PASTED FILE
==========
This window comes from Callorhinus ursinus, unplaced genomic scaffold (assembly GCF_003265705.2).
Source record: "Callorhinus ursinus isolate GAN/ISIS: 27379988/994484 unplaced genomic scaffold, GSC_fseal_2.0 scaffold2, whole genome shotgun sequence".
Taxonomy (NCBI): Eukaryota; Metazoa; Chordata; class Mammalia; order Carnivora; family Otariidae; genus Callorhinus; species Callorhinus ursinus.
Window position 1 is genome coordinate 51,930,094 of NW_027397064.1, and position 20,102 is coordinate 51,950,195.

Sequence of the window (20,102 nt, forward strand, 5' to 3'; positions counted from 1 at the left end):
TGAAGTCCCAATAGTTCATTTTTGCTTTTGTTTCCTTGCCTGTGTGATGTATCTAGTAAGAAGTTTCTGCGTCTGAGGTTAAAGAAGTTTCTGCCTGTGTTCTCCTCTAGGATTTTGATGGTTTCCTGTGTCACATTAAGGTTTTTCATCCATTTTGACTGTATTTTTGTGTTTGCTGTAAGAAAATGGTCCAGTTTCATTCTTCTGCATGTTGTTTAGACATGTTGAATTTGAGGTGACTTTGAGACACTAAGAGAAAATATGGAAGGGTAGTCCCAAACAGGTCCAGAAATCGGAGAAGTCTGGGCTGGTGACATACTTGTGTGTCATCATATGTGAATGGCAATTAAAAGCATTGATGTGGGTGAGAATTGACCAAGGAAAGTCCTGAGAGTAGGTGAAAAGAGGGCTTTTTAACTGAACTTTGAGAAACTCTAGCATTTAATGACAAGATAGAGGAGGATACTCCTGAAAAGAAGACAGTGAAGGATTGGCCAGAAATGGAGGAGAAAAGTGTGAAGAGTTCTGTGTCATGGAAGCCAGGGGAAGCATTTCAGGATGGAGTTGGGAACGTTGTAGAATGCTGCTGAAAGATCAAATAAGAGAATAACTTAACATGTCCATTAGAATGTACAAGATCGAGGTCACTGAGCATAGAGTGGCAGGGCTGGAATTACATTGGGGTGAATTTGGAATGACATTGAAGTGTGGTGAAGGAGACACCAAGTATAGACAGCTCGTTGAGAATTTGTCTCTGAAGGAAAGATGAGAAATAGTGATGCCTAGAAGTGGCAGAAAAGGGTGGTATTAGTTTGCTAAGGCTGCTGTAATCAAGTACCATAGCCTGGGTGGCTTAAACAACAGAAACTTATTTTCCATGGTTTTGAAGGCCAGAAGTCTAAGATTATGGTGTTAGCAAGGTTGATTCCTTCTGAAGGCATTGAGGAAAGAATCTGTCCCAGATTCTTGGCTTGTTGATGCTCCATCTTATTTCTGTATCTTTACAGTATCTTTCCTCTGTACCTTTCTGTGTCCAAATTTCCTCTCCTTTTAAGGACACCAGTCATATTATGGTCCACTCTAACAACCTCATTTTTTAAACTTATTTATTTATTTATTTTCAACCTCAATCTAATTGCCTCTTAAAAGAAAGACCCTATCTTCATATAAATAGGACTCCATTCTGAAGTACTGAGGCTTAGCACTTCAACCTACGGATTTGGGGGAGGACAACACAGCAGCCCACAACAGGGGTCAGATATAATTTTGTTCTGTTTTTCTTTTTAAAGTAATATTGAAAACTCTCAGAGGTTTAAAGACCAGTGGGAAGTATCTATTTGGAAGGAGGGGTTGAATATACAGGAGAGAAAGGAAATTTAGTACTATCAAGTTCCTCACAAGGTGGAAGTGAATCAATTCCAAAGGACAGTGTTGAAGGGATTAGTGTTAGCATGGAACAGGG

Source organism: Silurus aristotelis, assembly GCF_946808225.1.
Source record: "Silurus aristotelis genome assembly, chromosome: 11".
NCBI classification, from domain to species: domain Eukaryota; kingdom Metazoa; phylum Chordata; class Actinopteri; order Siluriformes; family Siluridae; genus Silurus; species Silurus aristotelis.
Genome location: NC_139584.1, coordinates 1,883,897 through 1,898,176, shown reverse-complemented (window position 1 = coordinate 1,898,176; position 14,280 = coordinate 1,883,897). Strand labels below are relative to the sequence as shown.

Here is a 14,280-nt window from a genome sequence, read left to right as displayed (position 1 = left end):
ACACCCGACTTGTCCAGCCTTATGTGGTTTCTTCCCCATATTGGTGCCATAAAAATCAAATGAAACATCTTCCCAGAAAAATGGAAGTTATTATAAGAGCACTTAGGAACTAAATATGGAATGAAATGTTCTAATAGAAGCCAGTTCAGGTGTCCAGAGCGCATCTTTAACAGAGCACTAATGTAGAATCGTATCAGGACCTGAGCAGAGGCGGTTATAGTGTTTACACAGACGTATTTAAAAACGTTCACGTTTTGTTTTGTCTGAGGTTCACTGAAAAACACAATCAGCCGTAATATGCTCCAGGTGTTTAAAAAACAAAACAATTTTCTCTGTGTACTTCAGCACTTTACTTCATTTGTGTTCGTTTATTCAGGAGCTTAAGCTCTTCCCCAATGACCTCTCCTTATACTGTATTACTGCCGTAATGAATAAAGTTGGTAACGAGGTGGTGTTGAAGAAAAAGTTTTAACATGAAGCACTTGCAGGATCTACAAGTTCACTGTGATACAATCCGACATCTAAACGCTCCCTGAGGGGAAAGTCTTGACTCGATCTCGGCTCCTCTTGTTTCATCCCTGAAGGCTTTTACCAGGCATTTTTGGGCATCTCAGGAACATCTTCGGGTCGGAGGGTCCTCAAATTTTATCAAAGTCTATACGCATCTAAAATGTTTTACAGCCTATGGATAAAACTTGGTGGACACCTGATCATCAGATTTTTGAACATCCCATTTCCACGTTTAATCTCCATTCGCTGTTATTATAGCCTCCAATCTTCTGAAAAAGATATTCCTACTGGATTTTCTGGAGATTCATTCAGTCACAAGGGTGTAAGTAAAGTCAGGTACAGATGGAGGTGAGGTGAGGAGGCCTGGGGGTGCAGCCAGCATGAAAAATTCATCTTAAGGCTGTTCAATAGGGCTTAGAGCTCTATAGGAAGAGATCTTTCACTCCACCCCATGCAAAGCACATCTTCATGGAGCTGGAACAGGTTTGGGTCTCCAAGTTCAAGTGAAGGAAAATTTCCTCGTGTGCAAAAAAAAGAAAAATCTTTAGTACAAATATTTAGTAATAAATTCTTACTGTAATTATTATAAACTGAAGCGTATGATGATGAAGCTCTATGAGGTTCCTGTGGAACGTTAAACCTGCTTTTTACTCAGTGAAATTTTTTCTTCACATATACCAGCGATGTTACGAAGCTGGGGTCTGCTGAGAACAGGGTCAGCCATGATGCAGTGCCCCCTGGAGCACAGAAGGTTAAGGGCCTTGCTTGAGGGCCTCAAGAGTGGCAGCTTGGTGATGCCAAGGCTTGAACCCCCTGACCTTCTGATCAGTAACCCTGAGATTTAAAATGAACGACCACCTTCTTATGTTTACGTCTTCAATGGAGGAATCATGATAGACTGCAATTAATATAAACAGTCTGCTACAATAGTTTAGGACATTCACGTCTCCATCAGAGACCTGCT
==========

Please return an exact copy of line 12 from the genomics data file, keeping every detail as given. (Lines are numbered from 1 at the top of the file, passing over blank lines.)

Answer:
ACACCCGACTTGTCCAGCCTTATGTGGTTTCTTCCCCATATTGGTGCCATAAAAATCAAATGAAACATCTTCCCAGAAAAATGGAAGTTATTATAAGAGCACTTAGGAACTAAATATGGAATGAAATGTTCTAATAGAAGCCAGTTCAGGTGTCCAGAGCGCATCTTTAACAGAGCACTAATGTAGAATCGTATCAGGACCTGAGCAGAGGCGGTTATAGTGTTTACACAGACGTATTTAAAAACGTTCACGTTTTGTTTTGTCTGAGGTTCACTGAAAAACACAATCAGCCGTAATATGCTCCAGGTGTTTAAAAAACAAAACAATTTTCTCTGTGTACTTCAGCACTTTACTTCATTTGTGTTCGTTTATTCAGGAGCTTAAGCTCTTCCCCAATGACCTCTCCTTATACTGTATTACTGCCGTAATGAATAAAGTTGGTAACGAGGTGGTGTTGAAGAAAAAGTTTTAACATGAAGCACTTGCAGGATCTACAAGTTCACTGTGATACAATCCGACATCTAAACGCTCCCTGAGGGGAAAGTCTTGACTCGATCTCGGCTCCTCTTGTTTCATCCCTGAAGGCTTTTACCAGGCATTTTTGGGCATCTCAGGAACATCTTCGGGTCGGAGGGTCCTCAAATTTTATCAAAGTCTATACGCATCTAAAATGTTTTACAGCCTATGGATAAAACTTGGTGGACACCTGATCATCAGATTTTTGAACATCCCATTTCCACGTTTAATCTCCATTCGCTGTTATTATAGCCTCCAATCTTCTGAAAAAGATATTCCTACTGGATTTTCTGGAGATTCATTCAGTCACAAGGGTGTAAGTAAAGTCAGGTACAGATGGAGGTGAGGTGAGGAGGCCTGGGGGTGCAGCCAGCATGAAAAATTCATCTTAAGGCTGTTCAATAGGGCTTAGAGCTCTATAGGAAGAGATCTTTCACTCCACCCCATGCAAAGCACATCTTCATGGAGCTGGAACAGGTTTGGGTCTCCAAGTTCAAGTGAAGGAAAATTTCCTCGTGTGCAAAAAAAAGAAAAATCTTTAGTACAAATATTTAGTAATAAATTCTTACTGTAATTATTATAAACTGAAGCGTATGATGATGAAGCTCTATGAGGTTCCTGTGGAACGTTAAACCTGCTTTTTACTCAGTGAAATTTTTTCTTCACATATACCAGCGATGTTACGAAGCTGGGGTCTGCTGAGAACAGGGTCAGCCATGATGCAGTGCCCCCTGGAGCACAGAAGGTTAAGGGCCTTGCTTGAGGGCCTCAAGAGTGGCAGCTTGGTGATGCCAAGGCTTGAACCCCCTGACCTTCTGATCAGTAACCCTGAGATTTAAAATGAACGACCACCTTCTTATGTTTACGTCTTCAATGGAGGAATCATGATAGACTGCAATTAATATAAACAGTCTGCTACAATAGTTTAGGACATTCACGTCTCCATCAGAGACCTGCT